CNBC’s ‘Squawk Box’ team discusses how the infrastructure deal includes funding for cybersecurity needs across the country. For access to live and exclusive video from CNBC subscribe to CNBC PRO:
During the pandemic, the internet kept Americans going as much as highways and rails.
Now, a $1 trillion infrastructure bill passed by the Senate on Tuesday is set to inject money into expanding broadband access and bring funding to other parts of the tech sector, including electric vehicles. At the same time, the bill includes new tax reporting requirements for cryptocurrency transactions, meant to help fund the bill’s enormous price tag.
The bill still needs to be passed by the House of Representatives and signed into law by President Joe Biden.
The bill allocates about $75 billion of the roughly $1 trillion total to broadband, cybersecurity and electric vehicle charging station funding. The cryptocurrency tax reporting provision would raise about $28 billion to fund it, the Joint Committee on Taxation estimated.
Here are the ways the new infrastructure bill will impact the tech sector if it is passed by the House and signed into law.
The infrastructure bill will allocate $65 billion toward expanding access to internet services, also known as broadband. The pandemic highlighted the need for high-speed internet access as office-based workers and students began logging into work and school from home.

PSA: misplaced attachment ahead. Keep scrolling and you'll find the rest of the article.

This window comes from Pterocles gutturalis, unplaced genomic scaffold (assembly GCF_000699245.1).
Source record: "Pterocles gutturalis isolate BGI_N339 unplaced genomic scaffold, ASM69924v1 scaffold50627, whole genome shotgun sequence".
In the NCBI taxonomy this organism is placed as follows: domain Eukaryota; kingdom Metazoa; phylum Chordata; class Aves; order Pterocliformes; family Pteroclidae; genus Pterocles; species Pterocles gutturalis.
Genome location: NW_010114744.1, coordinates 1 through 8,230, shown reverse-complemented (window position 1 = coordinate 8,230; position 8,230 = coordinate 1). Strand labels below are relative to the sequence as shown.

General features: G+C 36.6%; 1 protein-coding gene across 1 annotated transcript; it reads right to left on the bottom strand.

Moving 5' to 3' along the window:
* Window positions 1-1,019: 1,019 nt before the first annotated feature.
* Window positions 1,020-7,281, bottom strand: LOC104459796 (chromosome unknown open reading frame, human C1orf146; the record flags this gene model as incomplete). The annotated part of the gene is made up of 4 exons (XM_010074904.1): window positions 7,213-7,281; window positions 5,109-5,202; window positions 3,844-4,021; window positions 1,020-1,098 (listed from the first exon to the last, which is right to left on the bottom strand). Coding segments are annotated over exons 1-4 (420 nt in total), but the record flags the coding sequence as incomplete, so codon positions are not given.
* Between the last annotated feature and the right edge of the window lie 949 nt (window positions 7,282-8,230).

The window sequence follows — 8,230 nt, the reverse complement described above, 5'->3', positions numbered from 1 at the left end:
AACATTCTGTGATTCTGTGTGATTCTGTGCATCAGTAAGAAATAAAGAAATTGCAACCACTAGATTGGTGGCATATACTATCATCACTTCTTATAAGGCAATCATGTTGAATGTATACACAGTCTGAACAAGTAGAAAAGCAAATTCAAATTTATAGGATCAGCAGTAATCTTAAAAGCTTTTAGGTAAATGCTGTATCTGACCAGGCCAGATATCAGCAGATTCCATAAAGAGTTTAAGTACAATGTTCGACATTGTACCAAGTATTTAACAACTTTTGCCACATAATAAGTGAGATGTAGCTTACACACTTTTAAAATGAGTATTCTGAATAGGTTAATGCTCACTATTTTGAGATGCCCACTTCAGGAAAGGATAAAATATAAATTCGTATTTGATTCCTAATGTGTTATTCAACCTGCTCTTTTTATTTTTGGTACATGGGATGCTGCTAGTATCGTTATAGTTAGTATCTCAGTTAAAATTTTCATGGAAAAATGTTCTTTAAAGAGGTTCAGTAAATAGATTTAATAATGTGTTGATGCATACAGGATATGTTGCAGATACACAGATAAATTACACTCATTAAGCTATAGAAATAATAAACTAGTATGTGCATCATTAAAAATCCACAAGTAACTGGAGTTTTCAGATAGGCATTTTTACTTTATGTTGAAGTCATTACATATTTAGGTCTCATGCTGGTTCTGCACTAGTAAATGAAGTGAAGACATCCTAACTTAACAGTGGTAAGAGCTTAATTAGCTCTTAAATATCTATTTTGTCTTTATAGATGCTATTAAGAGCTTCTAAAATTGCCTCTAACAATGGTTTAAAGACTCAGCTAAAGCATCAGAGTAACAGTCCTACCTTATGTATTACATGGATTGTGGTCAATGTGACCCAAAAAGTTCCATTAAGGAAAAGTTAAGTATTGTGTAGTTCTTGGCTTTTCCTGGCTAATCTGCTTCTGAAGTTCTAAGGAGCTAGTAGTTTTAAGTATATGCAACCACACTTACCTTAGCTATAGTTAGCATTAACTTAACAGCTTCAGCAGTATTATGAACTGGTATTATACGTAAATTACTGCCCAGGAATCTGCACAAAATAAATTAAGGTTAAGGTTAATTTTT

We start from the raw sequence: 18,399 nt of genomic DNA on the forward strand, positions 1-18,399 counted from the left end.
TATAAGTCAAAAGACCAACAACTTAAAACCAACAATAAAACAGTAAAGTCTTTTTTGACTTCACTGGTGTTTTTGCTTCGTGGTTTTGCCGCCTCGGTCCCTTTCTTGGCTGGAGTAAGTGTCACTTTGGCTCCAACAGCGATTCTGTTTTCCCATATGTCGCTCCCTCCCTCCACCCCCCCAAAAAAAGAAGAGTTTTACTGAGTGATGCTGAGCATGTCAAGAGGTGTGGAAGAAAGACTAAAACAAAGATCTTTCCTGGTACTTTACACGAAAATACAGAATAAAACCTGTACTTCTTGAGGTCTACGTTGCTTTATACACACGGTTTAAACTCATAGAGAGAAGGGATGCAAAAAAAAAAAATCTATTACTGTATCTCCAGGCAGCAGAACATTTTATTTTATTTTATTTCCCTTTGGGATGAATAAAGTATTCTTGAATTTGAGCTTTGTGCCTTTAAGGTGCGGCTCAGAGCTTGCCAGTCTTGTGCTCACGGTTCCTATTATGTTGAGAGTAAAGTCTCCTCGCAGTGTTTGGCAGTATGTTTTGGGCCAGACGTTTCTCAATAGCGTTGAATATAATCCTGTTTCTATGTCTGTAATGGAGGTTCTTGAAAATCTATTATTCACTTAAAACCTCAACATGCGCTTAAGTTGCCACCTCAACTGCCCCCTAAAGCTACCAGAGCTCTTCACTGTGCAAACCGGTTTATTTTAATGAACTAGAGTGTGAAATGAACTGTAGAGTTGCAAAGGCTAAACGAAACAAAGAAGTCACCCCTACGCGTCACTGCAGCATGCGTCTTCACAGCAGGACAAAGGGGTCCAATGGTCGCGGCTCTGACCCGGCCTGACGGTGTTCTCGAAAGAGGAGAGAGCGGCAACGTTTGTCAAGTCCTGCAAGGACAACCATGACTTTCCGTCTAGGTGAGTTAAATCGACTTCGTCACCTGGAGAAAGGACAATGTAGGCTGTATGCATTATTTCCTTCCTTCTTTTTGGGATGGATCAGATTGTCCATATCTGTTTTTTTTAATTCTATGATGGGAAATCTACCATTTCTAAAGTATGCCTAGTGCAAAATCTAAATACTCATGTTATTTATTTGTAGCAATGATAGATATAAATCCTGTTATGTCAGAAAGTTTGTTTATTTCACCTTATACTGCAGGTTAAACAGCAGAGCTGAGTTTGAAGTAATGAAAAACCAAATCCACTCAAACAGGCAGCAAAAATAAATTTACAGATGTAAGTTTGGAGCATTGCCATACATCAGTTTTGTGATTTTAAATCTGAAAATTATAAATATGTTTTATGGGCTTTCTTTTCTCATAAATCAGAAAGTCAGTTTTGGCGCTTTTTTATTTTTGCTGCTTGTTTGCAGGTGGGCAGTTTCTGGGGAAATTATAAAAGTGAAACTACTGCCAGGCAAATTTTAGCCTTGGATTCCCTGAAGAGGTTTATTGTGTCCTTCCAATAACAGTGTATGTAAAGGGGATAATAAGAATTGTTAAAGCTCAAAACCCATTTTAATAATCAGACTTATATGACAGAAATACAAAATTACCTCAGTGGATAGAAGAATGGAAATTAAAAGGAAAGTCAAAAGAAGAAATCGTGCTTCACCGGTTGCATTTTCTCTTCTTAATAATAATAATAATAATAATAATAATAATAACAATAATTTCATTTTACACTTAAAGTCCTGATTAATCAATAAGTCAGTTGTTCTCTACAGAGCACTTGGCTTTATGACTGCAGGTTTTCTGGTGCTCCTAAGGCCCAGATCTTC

It also further illuminated stark disparities in internet access in rural areas and some low-income urban neighborhoods.
The funds include a $42.5 billion grant program to fund broadband deployment in areas with the least amount of coverage. Another $14 billion will help subsidize internet costs for low-income Americans, extending the emergency funds created by bills passed at the onset of the coronavirus pandemic.
The new internet subsidy would give eligible Americans a discount of up to $30 a month, while they receive up to $50 today under the emergency program.
A chunk of funding will go toward reinforcing the country’s cybersecurity. After a tumultuous year of cyberattacks that have plagued both private businesses and government agencies, Congress chose to allocate about $2 billion for cybersecurity purposes.
Of that, $1 billion would fund a grant program for state, local and tribal governments to reinforce their cybersecurity programs. Local governments have been among those targeted in recent years by ransomware attacks, in which hackers shut down systems until a ransom is paid.
Other portions of the funds would go toward strengthening the security of the electric grid, to the Department of Homeland Security for cyber research and development and to its Cybersecurity and Infrastructure Security Agency to increase its operational budget.
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